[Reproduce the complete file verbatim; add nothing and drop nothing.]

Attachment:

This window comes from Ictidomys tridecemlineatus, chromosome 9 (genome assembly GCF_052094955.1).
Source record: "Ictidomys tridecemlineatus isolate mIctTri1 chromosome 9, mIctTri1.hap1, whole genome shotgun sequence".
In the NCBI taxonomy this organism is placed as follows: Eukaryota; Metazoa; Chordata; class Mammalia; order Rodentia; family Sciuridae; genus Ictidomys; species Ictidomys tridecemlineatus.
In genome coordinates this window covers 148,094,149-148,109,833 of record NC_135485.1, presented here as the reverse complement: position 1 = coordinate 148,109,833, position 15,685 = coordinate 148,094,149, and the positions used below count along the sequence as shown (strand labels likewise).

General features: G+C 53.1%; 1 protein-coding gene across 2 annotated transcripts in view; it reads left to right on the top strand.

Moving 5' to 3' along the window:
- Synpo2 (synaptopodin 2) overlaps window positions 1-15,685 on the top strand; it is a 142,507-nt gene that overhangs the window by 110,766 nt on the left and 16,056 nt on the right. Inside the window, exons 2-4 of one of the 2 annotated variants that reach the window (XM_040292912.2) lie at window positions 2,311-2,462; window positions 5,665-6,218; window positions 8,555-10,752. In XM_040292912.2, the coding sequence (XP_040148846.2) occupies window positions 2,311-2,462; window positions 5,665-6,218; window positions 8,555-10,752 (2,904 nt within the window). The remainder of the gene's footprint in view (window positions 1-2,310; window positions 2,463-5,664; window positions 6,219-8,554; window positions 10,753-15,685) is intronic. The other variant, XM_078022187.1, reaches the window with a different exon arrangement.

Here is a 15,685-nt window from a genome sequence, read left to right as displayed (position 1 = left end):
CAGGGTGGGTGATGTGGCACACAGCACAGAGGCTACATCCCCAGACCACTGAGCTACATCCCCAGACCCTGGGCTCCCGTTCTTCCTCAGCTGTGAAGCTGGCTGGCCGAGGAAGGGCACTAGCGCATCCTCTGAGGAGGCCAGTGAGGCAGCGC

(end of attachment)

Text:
This window comes from Ictidomys tridecemlineatus, chromosome 9 (genome assembly GCF_052094955.1).
Source record: "Ictidomys tridecemlineatus isolate mIctTri1 chromosome 9, mIctTri1.hap1, whole genome shotgun sequence".
In the NCBI taxonomy this organism is placed as follows: Eukaryota; Metazoa; Chordata; class Mammalia; order Rodentia; family Sciuridae; genus Ictidomys; species Ictidomys tridecemlineatus.
In genome coordinates this window covers 148,094,149-148,109,833 of record NC_135485.1, presented here as the reverse complement: position 1 = coordinate 148,109,833, position 15,685 = coordinate 148,094,149, and the positions used below count along the sequence as shown (strand labels likewise).

General features: G+C 53.1%; 1 protein-coding gene across 2 annotated transcripts in view; it reads left to right on the top strand.

Moving 5' to 3' along the window:
- Synpo2 (synaptopodin 2) overlaps window positions 1-15,685 on the top strand; it is a 142,507-nt gene that overhangs the window by 110,766 nt on the left and 16,056 nt on the right. Inside the window, exons 2-4 of one of the 2 annotated variants that reach the window (XM_040292912.2) lie at window positions 2,311-2,462; window positions 5,665-6,218; window positions 8,555-10,752. In XM_040292912.2, the coding sequence (XP_040148846.2) occupies window positions 2,311-2,462; window positions 5,665-6,218; window positions 8,555-10,752 (2,904 nt within the window). The remainder of the gene's footprint in view (window positions 1-2,310; window positions 2,463-5,664; window positions 6,219-8,554; window positions 10,753-15,685) is intronic. The other variant, XM_078022187.1, reaches the window with a different exon arrangement.

Here is a 15,685-nt window from a genome sequence, read left to right as displayed (position 1 = left end):
CAGGGTGGGTGATGTGGCACACAGCACAGAGGCTACATCCCCAGACCACTGAGCTACATCCCCAGACCCTGGGCTCCCGTTCTTCCTCAGCTGTGAAGCTGGCTGGCCGAGGAAGGGCACTAGCGCATCCTCTGAGGAGGCCAGTGAGGCAGCGC